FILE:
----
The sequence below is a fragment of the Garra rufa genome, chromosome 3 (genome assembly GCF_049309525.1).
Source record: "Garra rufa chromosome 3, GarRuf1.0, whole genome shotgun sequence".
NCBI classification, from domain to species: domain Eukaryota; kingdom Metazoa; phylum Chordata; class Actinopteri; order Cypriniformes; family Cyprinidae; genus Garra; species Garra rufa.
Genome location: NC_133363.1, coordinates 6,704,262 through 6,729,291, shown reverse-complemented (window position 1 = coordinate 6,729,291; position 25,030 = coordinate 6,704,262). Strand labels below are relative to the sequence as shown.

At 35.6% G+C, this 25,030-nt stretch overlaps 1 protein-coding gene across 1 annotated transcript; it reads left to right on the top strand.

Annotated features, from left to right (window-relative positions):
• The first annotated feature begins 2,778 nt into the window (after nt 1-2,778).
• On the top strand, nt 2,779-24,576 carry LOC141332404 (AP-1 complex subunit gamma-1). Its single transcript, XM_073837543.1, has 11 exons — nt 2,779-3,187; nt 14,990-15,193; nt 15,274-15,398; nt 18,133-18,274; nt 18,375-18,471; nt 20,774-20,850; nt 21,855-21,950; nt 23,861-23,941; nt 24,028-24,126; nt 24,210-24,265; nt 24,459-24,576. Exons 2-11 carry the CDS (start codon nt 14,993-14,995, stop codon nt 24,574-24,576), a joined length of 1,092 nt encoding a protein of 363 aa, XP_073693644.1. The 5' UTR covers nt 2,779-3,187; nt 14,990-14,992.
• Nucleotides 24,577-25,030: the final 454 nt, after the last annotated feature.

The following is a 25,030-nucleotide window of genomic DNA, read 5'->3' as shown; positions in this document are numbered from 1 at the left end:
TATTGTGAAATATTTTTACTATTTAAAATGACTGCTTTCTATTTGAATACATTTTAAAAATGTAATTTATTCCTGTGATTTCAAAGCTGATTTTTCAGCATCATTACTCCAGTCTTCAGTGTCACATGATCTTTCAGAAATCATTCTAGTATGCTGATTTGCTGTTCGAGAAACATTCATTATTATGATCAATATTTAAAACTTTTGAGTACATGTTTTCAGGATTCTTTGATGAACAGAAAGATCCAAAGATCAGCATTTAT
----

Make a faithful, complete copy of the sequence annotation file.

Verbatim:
The sequence below is a fragment of the Garra rufa genome, chromosome 3 (genome assembly GCF_049309525.1).
Source record: "Garra rufa chromosome 3, GarRuf1.0, whole genome shotgun sequence".
NCBI classification, from domain to species: domain Eukaryota; kingdom Metazoa; phylum Chordata; class Actinopteri; order Cypriniformes; family Cyprinidae; genus Garra; species Garra rufa.
Genome location: NC_133363.1, coordinates 6,704,262 through 6,729,291, shown reverse-complemented (window position 1 = coordinate 6,729,291; position 25,030 = coordinate 6,704,262). Strand labels below are relative to the sequence as shown.

At 35.6% G+C, this 25,030-nt stretch overlaps 1 protein-coding gene across 1 annotated transcript; it reads left to right on the top strand.

Annotated features, from left to right (window-relative positions):
• The first annotated feature begins 2,778 nt into the window (after nt 1-2,778).
• On the top strand, nt 2,779-24,576 carry LOC141332404 (AP-1 complex subunit gamma-1). Its single transcript, XM_073837543.1, has 11 exons — nt 2,779-3,187; nt 14,990-15,193; nt 15,274-15,398; nt 18,133-18,274; nt 18,375-18,471; nt 20,774-20,850; nt 21,855-21,950; nt 23,861-23,941; nt 24,028-24,126; nt 24,210-24,265; nt 24,459-24,576. Exons 2-11 carry the CDS (start codon nt 14,993-14,995, stop codon nt 24,574-24,576), a joined length of 1,092 nt encoding a protein of 363 aa, XP_073693644.1. The 5' UTR covers nt 2,779-3,187; nt 14,990-14,992.
• Nucleotides 24,577-25,030: the final 454 nt, after the last annotated feature.

The following is a 25,030-nucleotide window of genomic DNA, read 5'->3' as shown; positions in this document are numbered from 1 at the left end:
TATTGTGAAATATTTTTACTATTTAAAATGACTGCTTTCTATTTGAATACATTTTAAAAATGTAATTTATTCCTGTGATTTCAAAGCTGATTTTTCAGCATCATTACTCCAGTCTTCAGTGTCACATGATCTTTCAGAAATCATTCTAGTATGCTGATTTGCTGTTCGAGAAACATTCATTATTATGATCAATATTTAAAACTTTTGAGTACATGTTTTCAGGATTCTTTGATGAACAGAAAGATCCAAAGATCAGCATTTAT